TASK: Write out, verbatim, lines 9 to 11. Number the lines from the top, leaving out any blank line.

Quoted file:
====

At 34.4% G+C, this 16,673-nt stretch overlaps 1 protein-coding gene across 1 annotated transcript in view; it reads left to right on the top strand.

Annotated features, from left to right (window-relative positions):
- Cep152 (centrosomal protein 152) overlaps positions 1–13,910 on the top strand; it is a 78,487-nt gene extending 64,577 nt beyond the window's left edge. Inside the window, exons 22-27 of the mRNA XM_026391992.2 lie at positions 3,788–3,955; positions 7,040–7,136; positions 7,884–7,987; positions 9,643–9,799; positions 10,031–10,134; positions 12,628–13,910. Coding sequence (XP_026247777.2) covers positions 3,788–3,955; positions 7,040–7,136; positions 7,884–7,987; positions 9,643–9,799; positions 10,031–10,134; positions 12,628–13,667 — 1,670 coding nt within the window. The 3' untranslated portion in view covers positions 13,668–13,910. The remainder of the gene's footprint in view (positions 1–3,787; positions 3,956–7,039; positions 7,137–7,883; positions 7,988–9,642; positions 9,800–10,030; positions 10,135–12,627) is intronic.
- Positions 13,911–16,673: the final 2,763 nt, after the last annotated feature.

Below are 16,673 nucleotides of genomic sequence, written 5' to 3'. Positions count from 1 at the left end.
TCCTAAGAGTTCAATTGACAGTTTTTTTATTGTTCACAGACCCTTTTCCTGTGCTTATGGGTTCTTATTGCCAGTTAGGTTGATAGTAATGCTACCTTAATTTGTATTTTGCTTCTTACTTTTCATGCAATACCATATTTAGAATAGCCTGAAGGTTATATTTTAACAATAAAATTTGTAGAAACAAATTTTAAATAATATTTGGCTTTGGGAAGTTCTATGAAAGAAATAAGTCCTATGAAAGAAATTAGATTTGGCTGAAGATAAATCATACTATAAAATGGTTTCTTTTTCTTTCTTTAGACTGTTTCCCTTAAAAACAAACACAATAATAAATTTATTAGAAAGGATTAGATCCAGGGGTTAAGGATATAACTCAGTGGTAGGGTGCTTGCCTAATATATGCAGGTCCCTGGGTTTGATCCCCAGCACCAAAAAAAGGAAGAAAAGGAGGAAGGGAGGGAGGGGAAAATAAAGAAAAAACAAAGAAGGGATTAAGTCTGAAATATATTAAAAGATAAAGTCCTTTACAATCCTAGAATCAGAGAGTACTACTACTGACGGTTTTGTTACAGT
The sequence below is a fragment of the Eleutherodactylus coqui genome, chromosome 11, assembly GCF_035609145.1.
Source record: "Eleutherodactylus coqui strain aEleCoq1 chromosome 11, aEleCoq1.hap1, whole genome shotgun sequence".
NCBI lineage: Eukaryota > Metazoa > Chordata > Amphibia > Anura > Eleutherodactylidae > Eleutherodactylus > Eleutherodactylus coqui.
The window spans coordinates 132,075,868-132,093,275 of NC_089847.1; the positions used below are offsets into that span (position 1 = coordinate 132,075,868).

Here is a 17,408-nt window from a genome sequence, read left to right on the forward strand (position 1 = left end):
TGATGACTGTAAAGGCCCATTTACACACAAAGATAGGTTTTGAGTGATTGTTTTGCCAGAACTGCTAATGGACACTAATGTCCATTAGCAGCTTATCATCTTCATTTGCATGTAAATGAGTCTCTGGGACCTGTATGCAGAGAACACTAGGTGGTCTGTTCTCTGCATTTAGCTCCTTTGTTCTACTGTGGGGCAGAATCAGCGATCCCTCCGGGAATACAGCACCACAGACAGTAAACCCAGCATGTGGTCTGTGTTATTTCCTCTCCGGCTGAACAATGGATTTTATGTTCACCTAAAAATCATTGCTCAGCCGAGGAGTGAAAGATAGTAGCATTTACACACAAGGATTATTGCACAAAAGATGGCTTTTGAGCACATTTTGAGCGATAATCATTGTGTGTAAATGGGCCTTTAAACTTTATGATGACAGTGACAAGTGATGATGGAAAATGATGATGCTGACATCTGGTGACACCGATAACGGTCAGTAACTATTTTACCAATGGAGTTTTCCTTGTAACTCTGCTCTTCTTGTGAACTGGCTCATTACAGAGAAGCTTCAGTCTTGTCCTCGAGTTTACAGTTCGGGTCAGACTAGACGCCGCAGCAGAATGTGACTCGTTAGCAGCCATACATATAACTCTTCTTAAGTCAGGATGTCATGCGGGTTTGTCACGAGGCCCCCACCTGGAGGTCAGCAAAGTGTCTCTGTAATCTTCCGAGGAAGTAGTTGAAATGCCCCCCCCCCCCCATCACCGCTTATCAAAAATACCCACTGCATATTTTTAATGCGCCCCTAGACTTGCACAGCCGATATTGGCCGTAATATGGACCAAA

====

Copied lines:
NCBI lineage: Eukaryota > Metazoa > Chordata > Amphibia > Anura > Eleutherodactylidae > Eleutherodactylus > Eleutherodactylus coqui.
The window spans coordinates 132,075,868-132,093,275 of NC_089847.1; the positions used below are offsets into that span (position 1 = coordinate 132,075,868).

Here is a 17,408-nt window from a genome sequence, read left to right on the forward strand (position 1 = left end):